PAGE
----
Stubbs: the Georgians' David Attenborough
The news is that two 1772 paintings by Stubbs – The Kongourou from New Holland and The Dingo – are to be sold from the collection at Parham Park, Sussex. If the export of these important works is to be prevented – not surprisingly Australia is a likely destination – it will come at an estimated cost of £5.5 million.
George Stubbs was renowned above all for his racehorse paintings, no less in his lifetime than now. But his unmatched ability, got through exhaustive study, to “capture” that animal led to his having many commissions for images of exotic species too, which were beginning to come into Britain for the first time through scientific and commercial exploration of the distant world. Moose, nylghau, zebra, Asian rhinoceros, yak, various monkeys, blackbuck, cavy, mouse lemur, lion, tiger, panther, cheetah and gyr falcon are among the species Stubbs was called upon to paint or draw from life.
In most cases the paintings were done for scientific purposes – perhaps to illustrate lectures (as by William Hunter at the Royal Society), or to provide collectors such as the Duke of Richmond with an accurate zoological record. Others were more populist in design, such as the magnificent Cheetah with Two Indian attendants and a Stag (in the Manchester Art Gallery), which details just how the Moguls in India used these big cats to “course” deer.
The two Parham Park canvases are unusual in that they were not done from life. They are direct spin-offs from one of the most celebrated of all journeys of discovery, Captain Cook’s first voyage of 1768-1771, during which sightings were made of the animals in question. However Stubbs’s paintings are not based on live observation. The dingo was put together from verbal descriptions by Joseph Banks, Cook’s scientific officer, and is not much like the real thing. The ‘kongourou’ – whose appearance and habits greatly perplexed the Europeans – was based on a kangaroo skin brought back in the Endeavour, which Stubbs sewed up and inflated with air to give himself some idea of what it looked like.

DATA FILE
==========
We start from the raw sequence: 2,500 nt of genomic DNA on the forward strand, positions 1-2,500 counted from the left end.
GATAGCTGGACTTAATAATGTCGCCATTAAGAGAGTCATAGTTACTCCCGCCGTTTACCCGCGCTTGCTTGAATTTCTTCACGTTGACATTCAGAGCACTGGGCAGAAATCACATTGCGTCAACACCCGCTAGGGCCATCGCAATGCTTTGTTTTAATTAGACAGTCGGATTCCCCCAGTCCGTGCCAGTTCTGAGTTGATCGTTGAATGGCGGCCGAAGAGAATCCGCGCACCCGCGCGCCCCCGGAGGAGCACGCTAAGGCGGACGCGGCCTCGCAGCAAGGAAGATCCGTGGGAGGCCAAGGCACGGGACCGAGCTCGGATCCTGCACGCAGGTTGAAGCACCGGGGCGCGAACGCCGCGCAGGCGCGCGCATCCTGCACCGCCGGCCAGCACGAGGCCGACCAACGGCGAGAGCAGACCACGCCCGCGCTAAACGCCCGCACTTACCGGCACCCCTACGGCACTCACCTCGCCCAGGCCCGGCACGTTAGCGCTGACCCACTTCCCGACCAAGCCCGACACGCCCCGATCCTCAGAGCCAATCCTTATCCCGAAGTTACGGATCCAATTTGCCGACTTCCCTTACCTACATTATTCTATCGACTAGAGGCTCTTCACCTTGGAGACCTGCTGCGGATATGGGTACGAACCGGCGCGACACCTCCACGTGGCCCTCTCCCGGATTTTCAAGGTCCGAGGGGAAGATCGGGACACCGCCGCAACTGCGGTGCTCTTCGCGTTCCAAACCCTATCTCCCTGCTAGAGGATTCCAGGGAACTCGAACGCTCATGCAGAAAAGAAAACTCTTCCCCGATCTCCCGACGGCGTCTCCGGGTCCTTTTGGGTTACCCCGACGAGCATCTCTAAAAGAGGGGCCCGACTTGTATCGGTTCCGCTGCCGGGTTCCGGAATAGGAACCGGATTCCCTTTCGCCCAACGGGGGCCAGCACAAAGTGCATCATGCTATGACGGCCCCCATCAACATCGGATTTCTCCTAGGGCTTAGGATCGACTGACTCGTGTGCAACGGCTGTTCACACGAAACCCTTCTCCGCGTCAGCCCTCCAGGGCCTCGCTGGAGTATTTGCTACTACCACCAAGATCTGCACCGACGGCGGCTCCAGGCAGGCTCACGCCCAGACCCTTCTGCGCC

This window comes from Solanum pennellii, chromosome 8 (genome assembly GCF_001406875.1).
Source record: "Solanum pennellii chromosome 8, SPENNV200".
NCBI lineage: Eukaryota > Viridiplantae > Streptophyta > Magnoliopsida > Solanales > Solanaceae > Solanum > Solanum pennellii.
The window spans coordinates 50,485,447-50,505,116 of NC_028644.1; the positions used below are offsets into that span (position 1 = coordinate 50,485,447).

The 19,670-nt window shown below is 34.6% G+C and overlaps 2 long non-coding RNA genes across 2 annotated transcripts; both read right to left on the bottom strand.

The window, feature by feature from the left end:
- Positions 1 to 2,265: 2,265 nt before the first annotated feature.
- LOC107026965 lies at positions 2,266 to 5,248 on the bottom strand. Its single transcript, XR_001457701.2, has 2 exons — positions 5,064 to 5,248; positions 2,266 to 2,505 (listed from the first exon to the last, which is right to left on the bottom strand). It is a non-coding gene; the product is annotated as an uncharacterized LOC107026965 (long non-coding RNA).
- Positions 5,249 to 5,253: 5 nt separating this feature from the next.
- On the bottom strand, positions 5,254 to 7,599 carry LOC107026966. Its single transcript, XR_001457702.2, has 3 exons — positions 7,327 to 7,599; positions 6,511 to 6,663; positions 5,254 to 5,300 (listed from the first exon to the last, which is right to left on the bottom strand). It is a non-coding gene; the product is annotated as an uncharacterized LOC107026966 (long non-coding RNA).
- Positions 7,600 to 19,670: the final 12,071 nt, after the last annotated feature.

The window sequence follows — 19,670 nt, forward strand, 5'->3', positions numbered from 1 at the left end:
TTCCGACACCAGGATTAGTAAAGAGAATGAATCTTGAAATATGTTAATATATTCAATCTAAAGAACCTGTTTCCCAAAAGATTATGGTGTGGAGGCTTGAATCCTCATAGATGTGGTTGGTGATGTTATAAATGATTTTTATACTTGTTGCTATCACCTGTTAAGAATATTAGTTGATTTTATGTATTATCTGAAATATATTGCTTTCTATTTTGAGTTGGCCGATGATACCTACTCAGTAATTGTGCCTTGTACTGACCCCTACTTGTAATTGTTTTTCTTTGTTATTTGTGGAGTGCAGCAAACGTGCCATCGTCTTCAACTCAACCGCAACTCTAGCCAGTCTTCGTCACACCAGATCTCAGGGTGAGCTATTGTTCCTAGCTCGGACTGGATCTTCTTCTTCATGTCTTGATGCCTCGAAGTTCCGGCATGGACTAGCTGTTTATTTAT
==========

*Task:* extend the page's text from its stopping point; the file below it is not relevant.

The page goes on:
Stubbs’s kangaroo had a remarkably long afterlife, though it does look anatomically a little out of kilter (there is disagreement about the precise type of kangaroo it is and whether an adult or a juvenile). The print was an 18th century best-seller and was still being used to typify the species in wild-life books 75 years later, both in Europe and America.
There was a strong public appetite in the Georgian period to know more about exotic species and when Stubbs showed his paintings of them publicly, and published prints of them, they aroused huge interest and debate. In terms of his ability to portray and to popularize wild animals – to place them both visually and conceptually in the public’s eye – Stubbs’s project was very like that of a popular wildlife TV programme, from Zoo Quest in the 1950s to the BBC’s current series Africa. The comparison of Stubbs with Sir David Attenborough is therefore not a bad one.
I cannot think why there has never been an exhibition about this side of Stubbs’s work. Or a TV documentary, voiced (why not?) by Sir David himself.